Desert Milkweed (Asclepias subulata)

(Fig. 01)

Picture Notes: These pictures were taken along the Rainbow Vista and Canyon Overlook Trails at Valley of Fire State Park. I found it near the bottom (Fig. 03) of the steep, winding trail that ran down the back side (Fig. 02) of the 100 foot high sandstone outcrop that was the highest point of the Rainbow Vista Trail.

(Fig. 02)
Description:  The Desert Milkweed, a.k.a Rush Milkweed or ajamete, is native to southeastern California, southwestern Arizona, southern Nevada, and northern Mexico. This erect perennial herb loses its leaves early in the season and stands as a cluster of naked stalks. It prefers full, reflected heat. Its soil preference is well drained, dry sandy, rocky areas to about 2,500 feet. With a width of 3-6 feet and a height of 3-6 feet, its slender gray-green stems are generally leafless and requires very little water (Fig. 02). Its cream-white flower has a re-flexed corolla that reveals the inner parts, a network of five shiny columns, each topped with a tiny hook. The fruit is a pouch-like follicle that contains many flat, oval seeds with long, silky hairlike plumes (Fig. 01). Its fruit season is generally April to October. Its milky sap is an important food source for the monarch butterfly. When ripe it has large seed pods that hang down.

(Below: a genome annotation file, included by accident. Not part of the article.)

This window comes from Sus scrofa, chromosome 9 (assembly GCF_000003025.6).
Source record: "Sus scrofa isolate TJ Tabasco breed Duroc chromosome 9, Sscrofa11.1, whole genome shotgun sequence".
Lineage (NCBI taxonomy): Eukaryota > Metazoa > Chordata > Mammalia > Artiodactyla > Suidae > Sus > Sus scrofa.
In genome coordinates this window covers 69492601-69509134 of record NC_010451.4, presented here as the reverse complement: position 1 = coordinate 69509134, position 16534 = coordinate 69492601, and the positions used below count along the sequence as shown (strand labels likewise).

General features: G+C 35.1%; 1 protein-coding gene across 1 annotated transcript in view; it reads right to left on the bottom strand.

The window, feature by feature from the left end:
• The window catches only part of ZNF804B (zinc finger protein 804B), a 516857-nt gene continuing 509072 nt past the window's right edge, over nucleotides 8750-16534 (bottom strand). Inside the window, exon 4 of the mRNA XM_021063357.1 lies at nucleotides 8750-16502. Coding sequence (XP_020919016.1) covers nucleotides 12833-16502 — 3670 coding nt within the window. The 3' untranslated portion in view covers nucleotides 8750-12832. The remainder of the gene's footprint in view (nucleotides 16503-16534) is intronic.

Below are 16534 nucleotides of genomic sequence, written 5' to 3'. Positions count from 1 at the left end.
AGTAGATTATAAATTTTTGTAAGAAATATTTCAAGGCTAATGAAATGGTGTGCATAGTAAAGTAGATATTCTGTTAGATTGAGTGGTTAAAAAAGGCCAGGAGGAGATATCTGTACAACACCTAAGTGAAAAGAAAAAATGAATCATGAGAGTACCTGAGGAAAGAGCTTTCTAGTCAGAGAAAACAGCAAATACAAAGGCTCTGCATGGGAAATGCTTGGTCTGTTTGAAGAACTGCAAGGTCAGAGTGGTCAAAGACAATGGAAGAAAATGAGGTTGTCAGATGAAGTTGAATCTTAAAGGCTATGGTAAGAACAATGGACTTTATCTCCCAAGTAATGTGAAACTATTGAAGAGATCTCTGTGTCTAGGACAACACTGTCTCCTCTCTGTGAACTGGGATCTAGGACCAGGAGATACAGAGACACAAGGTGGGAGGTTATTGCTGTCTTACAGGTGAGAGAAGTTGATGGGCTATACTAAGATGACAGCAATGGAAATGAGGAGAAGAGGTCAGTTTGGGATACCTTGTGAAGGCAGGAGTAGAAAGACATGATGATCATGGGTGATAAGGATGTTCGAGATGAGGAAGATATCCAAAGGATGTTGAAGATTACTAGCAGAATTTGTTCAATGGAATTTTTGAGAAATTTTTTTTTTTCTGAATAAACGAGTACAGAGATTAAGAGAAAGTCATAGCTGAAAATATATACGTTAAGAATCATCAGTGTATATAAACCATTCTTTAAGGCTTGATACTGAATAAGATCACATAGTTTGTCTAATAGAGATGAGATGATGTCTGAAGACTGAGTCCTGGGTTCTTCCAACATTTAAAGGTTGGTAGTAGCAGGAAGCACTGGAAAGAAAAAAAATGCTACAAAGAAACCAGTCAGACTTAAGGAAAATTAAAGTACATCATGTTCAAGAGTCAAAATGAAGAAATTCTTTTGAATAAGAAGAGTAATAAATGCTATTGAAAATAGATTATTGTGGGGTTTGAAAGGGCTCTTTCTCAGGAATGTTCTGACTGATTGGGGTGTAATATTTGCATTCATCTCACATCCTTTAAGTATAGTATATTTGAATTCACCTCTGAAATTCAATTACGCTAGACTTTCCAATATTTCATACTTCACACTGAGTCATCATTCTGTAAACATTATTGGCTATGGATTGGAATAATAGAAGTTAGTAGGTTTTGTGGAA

(Fig. 03)
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